Recently, there was a pretty major ice storm in the Midwest. A jewelry store owner there was surprised when she received a text message from one of her customers, asking if the store was open and if they’d be able to pick up her special order as planned. The owner answered the text, affirming that the store was indeed open and that the special order was there, and then, separately, expressed her astonishment at being texted. “Why wouldn’t they just call the store?” she asked. “It’s just common sense!”
I asked how old her customer was, and received the answer I expected: a young Millennial. And I knew that if I asked that shopper about her decision to text the business to find out what she needed to know, she’d consider the answer “common sense” – of course she was going to text!
Common sense is the phrase we use to refer to phenomenon that seem to us to be self-evidently obvious – those things that are so true that everyone clearly understands them. Sooner or later, life teaches everyone that common sense isn’t universal: other people haven’t had the same experiences or influences, and what’s self-evidently obvious to them is different than what’s self-evidently obvious to you.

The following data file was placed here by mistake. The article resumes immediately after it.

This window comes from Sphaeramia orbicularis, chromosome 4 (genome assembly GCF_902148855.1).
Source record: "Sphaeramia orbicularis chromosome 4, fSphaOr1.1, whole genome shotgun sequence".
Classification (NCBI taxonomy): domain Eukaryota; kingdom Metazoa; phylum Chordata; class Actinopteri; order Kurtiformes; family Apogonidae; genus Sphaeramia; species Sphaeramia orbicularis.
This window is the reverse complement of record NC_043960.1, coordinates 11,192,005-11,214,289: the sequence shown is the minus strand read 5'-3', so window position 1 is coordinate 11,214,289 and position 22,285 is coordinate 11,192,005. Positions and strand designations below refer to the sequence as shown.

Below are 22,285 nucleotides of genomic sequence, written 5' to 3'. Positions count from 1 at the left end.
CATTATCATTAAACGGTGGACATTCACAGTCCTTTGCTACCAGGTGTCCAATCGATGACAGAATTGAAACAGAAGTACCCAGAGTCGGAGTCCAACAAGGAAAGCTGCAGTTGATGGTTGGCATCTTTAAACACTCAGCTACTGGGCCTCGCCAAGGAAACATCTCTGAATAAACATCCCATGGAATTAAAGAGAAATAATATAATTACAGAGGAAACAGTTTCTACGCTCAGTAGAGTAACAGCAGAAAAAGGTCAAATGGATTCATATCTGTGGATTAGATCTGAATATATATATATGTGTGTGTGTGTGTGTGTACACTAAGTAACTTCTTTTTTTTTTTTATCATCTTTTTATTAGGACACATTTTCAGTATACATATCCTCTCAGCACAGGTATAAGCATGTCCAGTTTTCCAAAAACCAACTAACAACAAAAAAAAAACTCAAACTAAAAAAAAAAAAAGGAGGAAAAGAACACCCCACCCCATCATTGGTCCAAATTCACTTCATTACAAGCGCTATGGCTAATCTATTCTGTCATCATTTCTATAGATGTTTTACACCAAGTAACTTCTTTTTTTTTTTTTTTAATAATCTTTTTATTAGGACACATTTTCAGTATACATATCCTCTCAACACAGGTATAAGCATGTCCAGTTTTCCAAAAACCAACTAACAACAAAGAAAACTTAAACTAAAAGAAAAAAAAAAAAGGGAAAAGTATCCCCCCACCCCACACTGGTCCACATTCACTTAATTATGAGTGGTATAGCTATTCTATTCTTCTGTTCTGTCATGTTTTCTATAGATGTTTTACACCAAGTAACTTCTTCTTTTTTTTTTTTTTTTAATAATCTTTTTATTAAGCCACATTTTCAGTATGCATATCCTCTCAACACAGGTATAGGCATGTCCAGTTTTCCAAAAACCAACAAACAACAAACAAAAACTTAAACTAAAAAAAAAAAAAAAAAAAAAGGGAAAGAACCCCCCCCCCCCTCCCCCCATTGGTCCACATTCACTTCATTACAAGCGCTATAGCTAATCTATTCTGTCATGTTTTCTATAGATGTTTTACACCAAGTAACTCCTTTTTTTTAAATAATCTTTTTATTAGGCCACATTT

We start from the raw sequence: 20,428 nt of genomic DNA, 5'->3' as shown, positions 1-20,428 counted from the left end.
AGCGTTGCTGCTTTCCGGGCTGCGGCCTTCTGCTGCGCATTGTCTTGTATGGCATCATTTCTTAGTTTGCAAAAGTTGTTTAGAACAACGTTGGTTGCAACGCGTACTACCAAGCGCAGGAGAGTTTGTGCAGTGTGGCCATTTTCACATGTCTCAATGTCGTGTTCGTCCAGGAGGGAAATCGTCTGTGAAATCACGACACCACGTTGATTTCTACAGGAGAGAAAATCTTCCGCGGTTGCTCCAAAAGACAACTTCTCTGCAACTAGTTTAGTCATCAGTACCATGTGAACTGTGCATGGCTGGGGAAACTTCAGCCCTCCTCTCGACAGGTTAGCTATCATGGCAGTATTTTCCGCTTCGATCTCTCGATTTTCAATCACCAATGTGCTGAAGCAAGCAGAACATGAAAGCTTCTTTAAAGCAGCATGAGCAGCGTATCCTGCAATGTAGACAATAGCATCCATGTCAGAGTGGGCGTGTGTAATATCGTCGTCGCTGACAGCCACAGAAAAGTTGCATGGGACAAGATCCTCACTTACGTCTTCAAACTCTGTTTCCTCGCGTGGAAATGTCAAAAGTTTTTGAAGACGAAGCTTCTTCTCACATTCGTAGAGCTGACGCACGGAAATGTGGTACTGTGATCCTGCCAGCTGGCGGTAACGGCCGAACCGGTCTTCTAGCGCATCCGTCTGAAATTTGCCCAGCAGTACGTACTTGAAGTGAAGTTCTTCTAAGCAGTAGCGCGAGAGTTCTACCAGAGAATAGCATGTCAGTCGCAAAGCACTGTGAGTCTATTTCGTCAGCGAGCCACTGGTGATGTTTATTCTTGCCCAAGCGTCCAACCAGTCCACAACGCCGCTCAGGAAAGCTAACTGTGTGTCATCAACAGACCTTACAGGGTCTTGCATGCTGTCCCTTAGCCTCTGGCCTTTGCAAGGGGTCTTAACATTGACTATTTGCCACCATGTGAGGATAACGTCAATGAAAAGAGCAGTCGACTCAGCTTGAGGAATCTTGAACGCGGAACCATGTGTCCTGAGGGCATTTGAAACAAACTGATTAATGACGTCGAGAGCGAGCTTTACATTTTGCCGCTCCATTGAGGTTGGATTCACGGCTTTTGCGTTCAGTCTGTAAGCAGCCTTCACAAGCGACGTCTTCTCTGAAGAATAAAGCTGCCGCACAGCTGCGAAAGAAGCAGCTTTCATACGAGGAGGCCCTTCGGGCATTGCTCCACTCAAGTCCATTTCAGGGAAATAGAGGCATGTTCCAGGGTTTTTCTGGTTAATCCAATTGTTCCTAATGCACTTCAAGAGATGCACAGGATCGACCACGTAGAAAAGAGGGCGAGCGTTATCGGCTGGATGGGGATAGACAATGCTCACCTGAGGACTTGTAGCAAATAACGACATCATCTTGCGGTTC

This is important to understand as you think through how customers contact your business. Messaging app usage is at an all-time high, and for many customers, reaching out to businesses via Messenger, WhatsApp and WeChat is just common sense. At the same time, they expect to be able to access your company through email, website chat programs, and via social media. These tools serve interchangeably as communications channels in their experience – and have you noticed that making a phone call has appeared nowhere on this list?
Conventional wisdom – which is like common sense, but fancier – tells us that if your customers are reaching out to you, it’s in your business’ best interests to respond promptly and professionally. This means maintaining an awareness of all of your contact points: make sure notifications are set up properly so nothing gets dropped. At the same time, it’s still worthwhile to retain those items that are common sense communication channels from your perspective. You know how many phone calls your business receives!
As business owners, we have to be aware that customer expectations are continually increasing, based in part on tech-based offerings from larger firms. When car insurance companies make filing a damage claim as simple as snapping and sending a picture, our customers are going to balk if we make them go through a more cumbersome process when there’s an issue. After all, to them, it’s just common sense that their responsibilities should be kept to a minimum while the company takes care of the rest. I’m sure you can think about other examples that have affected your business. Common sense changes over the course of time – and we have to be ready to understand what that means for our companies.